My Math Forum  

Go Back   My Math Forum > High School Math Forum > Algebra

Algebra Pre-Algebra and Basic Algebra Math Forum


Reply
 
LinkBack Thread Tools Display Modes
March 6th, 2014, 12:23 AM   #11
Senior Member
 
Joined: Jan 2014

Posts: 196
Thanks: 3

Re: Help understanding/putting together this type of problem

I see this just plugging in values..... I see the middle does seem to be the lowest value.

Just not understanding why, or the general approach.

Do I set this = 0 an solve for c?

Also something was mentioned about finding the min between an interval. how would I find the function for this?
WWRtelescoping is offline  
 
March 6th, 2014, 02:31 AM   #12
Senior Member
 
Joined: Jun 2013
From: London, England

Posts: 1,316
Thanks: 116

Re: Help understanding/putting together this type of problem

Quote:
Originally Posted by WWRtelescoping
I see this just plugging in values..... I see the middle does seem to be the lowest value.

Just not understanding why, or the general approach.
Why not try it out with sets of numbers. For example:

2, 6, 21

1, 5, 10, 12, 13

0, 8, 9, 20, 25, 30, 33

Try the middle and see what happens when you move either side of it.
Pero is offline  
March 6th, 2014, 06:19 AM   #13
Senior Member
 
Joined: Jan 2014

Posts: 196
Thanks: 3

Re: Help understanding/putting together this type of problem

I did something like this.

e.g.







And with other random numbers, have seen the same thing, that when is the middle term, w/ an odd number of terms, it minimizes more than the others.

Though I have seen that this works w/ some examples, is there a way to show this works for all cases?

How do I know there isn't another ; that minimizes this further?

Thanks for all the help with this!
WWRtelescoping is offline  
March 6th, 2014, 06:30 AM   #14
Senior Member
 
Joined: Jun 2013
From: London, England

Posts: 1,316
Thanks: 116

Re: Help understanding/putting together this type of problem

Quote:
Originally Posted by WWRtelescoping

Though I have seen that this works w/ some examples, is there a way to show this works for all cases?

How do I know there isn't another ; that minimizes this further?
It's called logic!

Sometimes you prove things with equations and formulas; sometimes, you can prove them with a logical argument, as I did a few posts above. In a nutshell:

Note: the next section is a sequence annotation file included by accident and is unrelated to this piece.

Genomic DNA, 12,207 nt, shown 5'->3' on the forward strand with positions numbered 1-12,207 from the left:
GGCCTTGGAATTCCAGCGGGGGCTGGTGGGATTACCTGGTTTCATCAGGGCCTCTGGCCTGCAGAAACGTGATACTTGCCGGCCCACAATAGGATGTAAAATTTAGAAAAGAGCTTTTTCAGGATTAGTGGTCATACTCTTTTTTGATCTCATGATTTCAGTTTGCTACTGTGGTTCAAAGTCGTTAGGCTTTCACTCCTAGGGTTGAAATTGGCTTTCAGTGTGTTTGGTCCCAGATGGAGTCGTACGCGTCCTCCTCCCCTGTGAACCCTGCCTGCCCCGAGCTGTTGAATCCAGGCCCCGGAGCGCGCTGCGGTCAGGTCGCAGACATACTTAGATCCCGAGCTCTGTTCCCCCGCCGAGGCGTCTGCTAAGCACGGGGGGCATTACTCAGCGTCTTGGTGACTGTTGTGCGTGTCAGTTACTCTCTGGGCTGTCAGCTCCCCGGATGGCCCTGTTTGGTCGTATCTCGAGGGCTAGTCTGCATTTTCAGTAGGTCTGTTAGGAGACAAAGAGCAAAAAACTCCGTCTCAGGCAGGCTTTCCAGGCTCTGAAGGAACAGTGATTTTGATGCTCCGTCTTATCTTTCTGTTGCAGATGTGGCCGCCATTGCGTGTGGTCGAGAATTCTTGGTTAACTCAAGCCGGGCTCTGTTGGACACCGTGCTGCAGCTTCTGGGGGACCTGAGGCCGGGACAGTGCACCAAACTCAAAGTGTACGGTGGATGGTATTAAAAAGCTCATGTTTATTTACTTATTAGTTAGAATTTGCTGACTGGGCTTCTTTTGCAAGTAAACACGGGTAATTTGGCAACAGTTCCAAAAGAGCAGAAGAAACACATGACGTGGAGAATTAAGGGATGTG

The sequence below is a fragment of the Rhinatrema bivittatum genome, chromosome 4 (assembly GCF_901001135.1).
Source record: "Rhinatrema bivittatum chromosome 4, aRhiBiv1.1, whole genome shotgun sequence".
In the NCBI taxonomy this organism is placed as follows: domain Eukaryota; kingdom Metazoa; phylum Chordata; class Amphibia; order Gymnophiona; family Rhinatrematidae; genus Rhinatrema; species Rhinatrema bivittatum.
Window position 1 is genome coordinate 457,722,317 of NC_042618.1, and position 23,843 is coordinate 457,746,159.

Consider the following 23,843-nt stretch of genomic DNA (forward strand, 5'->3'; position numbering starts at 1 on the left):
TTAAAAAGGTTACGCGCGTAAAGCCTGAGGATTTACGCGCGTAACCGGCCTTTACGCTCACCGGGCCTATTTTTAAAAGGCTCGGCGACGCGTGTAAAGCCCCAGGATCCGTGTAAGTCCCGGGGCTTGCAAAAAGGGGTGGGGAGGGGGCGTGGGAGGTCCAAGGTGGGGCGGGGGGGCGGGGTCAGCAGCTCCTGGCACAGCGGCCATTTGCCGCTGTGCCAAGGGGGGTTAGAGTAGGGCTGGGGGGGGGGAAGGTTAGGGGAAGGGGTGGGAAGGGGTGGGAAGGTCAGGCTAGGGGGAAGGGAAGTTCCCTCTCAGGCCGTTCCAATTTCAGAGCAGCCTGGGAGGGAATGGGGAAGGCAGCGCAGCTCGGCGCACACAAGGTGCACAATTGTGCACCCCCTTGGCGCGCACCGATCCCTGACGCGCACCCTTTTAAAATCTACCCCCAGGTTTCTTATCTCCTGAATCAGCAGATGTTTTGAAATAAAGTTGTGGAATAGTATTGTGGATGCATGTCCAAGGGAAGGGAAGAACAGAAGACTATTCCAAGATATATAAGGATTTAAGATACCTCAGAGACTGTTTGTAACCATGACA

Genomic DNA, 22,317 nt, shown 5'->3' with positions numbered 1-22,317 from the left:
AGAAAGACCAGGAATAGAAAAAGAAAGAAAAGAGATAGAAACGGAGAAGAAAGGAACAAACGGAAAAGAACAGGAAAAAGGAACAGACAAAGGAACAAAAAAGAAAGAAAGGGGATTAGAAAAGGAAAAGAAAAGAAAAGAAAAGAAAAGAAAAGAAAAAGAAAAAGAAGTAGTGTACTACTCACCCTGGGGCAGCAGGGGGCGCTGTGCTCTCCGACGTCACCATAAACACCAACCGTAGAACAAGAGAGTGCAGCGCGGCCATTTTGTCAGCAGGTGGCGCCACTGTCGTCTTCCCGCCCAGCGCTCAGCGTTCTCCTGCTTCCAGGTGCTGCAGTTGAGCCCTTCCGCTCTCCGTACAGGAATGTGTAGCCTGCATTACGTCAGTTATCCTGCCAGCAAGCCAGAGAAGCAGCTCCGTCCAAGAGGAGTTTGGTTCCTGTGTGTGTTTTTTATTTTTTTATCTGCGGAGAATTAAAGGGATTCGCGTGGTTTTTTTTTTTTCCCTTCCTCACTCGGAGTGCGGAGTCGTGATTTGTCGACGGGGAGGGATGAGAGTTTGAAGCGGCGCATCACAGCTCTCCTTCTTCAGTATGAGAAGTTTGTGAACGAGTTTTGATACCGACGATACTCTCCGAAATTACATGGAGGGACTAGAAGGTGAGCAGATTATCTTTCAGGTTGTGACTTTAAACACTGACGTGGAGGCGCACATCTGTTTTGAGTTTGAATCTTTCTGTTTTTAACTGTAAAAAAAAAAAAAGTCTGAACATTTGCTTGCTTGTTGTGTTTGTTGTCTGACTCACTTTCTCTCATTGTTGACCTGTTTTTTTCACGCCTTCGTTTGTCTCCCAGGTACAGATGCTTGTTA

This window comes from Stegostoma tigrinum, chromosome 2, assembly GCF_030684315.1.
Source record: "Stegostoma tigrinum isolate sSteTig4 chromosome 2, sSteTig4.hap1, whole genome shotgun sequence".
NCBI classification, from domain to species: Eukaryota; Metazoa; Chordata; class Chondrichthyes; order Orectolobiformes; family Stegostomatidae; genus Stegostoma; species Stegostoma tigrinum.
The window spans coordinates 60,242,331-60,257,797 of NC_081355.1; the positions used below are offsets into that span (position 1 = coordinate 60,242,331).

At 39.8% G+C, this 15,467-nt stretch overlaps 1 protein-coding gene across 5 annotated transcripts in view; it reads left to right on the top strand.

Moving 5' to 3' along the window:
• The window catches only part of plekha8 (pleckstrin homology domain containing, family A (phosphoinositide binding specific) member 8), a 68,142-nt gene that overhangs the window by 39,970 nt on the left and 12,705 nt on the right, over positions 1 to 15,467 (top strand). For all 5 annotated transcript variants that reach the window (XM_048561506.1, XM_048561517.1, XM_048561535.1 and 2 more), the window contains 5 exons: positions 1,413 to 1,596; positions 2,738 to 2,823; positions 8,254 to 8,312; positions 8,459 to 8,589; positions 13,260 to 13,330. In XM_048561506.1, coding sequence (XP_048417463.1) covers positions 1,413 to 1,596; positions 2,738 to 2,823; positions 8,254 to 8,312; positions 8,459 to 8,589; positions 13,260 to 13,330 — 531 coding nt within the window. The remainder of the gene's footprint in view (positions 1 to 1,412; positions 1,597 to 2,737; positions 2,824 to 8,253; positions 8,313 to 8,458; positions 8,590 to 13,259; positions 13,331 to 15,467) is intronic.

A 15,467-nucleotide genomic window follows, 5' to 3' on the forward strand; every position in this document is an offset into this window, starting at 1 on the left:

As you move away from the middle term (in either direction) you are moving away from more terms than you are moving towards. You should try to see this with the examples you've done.

E.g. if you move from 6 to 5.9, you move 0.1 away from 6 and 21 and 0.1 towards 2. So, the sum of differences increases by 0.1. And, it must increase by any movement away from the middle term.
Pero is offline  
Reply

  My Math Forum > High School Math Forum > Algebra

Tags
problem, type, understanding or putting



Search tags for this page
let x be a random variable with support
,

let x be a random variable with support {1,2,3,5,15,25,50} , each point of which has the same probability 1/7 argue that c=5 is the value that minimizes E(|x-C|)

,

argue that c=5 is the value that minimizes

,

let x be the random variable with support {1,2,3,5,15,25,50}, each point which has the same probablilty 1/7.

,

value of 5/15/25

,

let x be a random support c=5 minimizes compare

,

let x be a random variable with support {1,2,3,5,15,25,50} , each point of which has the same probability 1/7 argue that c=5 is the value that minimizes E(|x-C|) answers

,

let x be a random variable with support(1,2,3,5,15,25,50,)each point of which has the same probability 1/7 argue that C =5 is the value that minimizes E(/x c/) compare this to the value of b that minimizes E /(x b)^2/

,

let X be a random variable with support (1,2,3,5,15,25,50) each point of which has the same probability 1/7.Argue that c=5 is the value that minimizes E(|x-c|). compare this to a value b that minimizes E(|x-b|^2)

,

Let X be a random variable with support {1,2,3,5,15,25,50}, each point which has the same probability 1/7 Argue that C=5 is the value that minimizes E(|x-C|). Compare this to the value of b that minimizes E[(x-b)^2].-solution

,

let X be a random variable with support (1,2,3,5,15,25,50) each point of which has the same probability 1/7 argue that c=5 is the value that minimizes E(|x-c|). Compare this to the value of b that minimizes E[(x-b)^2]

,

Let X be a random variable with support {1, 2, 3, 5, 15, 25, 50}, each point of which has the same probability 1/7. Argue that c = 5 is the value that mini- mizes h(c) = E( |X − c| ). Compare c with the value of b that minimizes g(b) = E[(X − b)2]

,

let x be a random variable with support {1,2,3,5,15,25,50} each of which has the same probability 1/7. argue that c=5 is the value that minimizes

,

Let x be a random variable with support (1,2,3,5,15,25,50),each point of which has the same probability 1 /7 Argue that c =5 is the value that minimizes E(|x-c |) compare this to the value of b that minimizes E[(x-b)^2]

,

1,2,3,5,15,25,50

Click on a term to search for related topics.
Thread Tools
Display Modes


Similar Threads
Thread Thread Starter Forum Replies Last Post
Help applying mean and variance to this type of problem WWRtelescoping Algebra 1 March 16th, 2014 02:58 PM
what type of problem is this? xamdarb Calculus 1 March 10th, 2014 05:36 PM
Ratio type problem lfd2142 Elementary Math 2 December 30th, 2013 02:13 PM
Algebra Type Problem coolhandluke Applied Math 4 September 12th, 2010 02:36 PM
LCD type problem Bryce Algebra 6 June 17th, 2009 02:14 PM





Copyright © 2019 My Math Forum. All rights reserved.